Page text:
When he returned to the quiet meditation pavilion, the sky bison was nowhere to be seen.

"What gives? I told you to stay put and don't move," said Sikhi out into the open air.

Wind chimes jingled softly overhead, and as if carried by a gentle breeze, the bison glided out of the starry night sky and curled nimbly to the ground.

"Not bad for a furry monster," Sikhi smirked. "I brought you some apples."

He dumped the bags of apples one-by-one. The sweet red fruits rolled across the flat tiles of the pavilion in all different directions. The boy felt slightly accomplished as there were quite a few apples; enough for ten monks, he surmised.

"Enjoy," he said, crossing his arms in satisfaction.

The sky bison cocked its head, took one look at the scattered apples, and then inhaled deeply like a giant vacuum. The apples were suctioned like grayed dandelions caught in the wind. Sikhi watched with a mixture of surprise, admiration, and disturbance as the sky bison literally inhaled each and every apple within a matter of seconds. Somewhere in the back of his mind, he remembered Tai or Dai saying something about sky bison having six stomachs.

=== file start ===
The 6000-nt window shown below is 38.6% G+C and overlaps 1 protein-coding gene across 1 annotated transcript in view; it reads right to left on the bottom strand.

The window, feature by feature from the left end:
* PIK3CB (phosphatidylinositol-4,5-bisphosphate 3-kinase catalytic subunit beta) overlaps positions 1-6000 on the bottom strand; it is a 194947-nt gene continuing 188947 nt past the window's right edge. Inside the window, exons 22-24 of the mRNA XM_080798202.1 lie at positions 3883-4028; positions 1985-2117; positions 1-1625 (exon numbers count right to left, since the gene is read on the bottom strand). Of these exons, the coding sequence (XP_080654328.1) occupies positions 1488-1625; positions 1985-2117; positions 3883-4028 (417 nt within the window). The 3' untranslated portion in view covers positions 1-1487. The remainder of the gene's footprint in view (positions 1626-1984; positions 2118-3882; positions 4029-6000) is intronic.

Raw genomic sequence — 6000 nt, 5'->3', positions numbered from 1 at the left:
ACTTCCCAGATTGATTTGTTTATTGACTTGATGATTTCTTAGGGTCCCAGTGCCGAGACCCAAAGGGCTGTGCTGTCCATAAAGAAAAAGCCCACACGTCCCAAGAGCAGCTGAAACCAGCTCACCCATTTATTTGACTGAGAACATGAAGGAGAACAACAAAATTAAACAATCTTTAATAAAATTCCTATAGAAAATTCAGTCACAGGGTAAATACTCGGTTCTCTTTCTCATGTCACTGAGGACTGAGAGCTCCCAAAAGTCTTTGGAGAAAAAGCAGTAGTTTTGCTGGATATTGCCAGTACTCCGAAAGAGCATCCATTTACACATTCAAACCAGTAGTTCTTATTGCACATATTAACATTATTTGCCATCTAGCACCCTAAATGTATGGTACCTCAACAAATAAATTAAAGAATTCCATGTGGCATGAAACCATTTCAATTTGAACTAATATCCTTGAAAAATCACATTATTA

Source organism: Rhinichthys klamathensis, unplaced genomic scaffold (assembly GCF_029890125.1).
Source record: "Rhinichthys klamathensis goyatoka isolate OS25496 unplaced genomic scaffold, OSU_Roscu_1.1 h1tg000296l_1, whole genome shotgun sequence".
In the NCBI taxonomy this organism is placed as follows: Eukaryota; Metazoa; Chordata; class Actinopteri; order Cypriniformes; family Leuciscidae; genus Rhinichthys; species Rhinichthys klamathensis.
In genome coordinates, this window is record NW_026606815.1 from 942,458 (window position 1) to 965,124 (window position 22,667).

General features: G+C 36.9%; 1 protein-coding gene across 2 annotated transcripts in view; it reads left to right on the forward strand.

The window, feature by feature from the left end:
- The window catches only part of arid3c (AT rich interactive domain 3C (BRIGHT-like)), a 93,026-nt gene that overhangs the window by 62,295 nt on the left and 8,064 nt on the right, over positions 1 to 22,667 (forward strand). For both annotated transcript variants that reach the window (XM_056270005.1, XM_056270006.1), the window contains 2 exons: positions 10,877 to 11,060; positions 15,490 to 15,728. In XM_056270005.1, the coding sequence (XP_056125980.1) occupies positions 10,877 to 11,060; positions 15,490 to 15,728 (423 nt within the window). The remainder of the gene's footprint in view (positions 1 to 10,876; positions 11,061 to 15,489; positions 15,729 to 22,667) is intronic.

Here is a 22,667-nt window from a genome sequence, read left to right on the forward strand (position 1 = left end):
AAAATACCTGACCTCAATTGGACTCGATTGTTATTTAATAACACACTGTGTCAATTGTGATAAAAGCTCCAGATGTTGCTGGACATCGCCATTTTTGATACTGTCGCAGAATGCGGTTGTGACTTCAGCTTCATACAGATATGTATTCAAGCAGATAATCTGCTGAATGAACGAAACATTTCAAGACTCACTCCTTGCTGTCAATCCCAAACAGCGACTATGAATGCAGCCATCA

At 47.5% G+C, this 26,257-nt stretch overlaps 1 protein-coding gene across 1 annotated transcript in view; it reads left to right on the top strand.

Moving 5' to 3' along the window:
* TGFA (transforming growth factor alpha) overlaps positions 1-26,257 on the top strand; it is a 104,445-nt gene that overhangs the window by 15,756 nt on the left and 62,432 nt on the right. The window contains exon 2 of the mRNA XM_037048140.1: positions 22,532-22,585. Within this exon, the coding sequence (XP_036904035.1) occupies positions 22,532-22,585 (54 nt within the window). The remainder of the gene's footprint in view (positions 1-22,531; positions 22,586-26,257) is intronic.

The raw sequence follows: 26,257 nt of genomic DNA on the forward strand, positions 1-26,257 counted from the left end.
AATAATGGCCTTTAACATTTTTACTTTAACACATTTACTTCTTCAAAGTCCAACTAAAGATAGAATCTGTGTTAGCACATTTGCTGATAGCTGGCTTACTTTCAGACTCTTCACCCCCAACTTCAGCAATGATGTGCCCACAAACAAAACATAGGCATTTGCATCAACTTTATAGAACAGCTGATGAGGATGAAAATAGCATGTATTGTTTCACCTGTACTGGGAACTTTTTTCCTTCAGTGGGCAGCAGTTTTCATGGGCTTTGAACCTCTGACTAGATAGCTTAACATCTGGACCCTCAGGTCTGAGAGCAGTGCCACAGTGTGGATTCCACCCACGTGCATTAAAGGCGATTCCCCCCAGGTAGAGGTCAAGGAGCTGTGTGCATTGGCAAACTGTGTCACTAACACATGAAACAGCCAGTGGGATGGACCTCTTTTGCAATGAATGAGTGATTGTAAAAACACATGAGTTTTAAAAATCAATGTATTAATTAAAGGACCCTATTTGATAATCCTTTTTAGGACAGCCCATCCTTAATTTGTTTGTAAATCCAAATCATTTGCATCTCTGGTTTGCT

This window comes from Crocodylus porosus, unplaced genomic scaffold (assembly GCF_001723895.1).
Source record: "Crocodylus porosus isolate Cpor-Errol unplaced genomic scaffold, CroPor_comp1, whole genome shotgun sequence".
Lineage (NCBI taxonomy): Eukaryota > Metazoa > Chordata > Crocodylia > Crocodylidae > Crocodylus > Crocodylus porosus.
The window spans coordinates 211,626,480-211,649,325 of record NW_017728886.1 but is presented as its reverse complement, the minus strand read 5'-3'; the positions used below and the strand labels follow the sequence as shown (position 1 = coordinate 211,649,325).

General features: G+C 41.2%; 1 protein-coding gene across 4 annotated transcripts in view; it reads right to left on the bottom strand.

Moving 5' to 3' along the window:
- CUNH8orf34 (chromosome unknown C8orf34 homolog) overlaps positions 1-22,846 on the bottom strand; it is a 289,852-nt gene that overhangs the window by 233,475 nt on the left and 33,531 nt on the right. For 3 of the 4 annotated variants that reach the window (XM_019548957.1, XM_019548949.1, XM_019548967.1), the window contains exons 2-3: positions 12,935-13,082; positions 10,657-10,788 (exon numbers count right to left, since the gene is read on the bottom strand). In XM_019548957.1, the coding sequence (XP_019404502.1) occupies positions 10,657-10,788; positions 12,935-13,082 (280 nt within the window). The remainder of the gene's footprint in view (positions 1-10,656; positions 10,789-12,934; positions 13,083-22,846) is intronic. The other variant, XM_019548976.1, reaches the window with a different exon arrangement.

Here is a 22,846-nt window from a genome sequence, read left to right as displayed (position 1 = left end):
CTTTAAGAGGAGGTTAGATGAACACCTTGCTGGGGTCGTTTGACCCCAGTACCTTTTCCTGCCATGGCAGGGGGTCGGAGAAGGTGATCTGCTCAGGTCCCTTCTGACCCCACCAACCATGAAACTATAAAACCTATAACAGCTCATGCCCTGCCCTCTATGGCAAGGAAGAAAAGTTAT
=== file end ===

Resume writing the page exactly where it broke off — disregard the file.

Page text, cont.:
Standing in awe, Sikhi barely reacted in time before the slimy pink tongue lashed out in an act of loving thanksgiving. The sky bison's eyes glistened with happiness. As Sikhi looked into the thankful eyes, his own expression softened.

"You're welcome," he said.

Then a thought occurred to him. Though it was the dead of night, the unexpected events left Sikhi feeling anything but tired. His blood pulsed through his body, and the tips of his fingers burned with excitement. He grinned.

"I want to show you something," he said to the sky bison.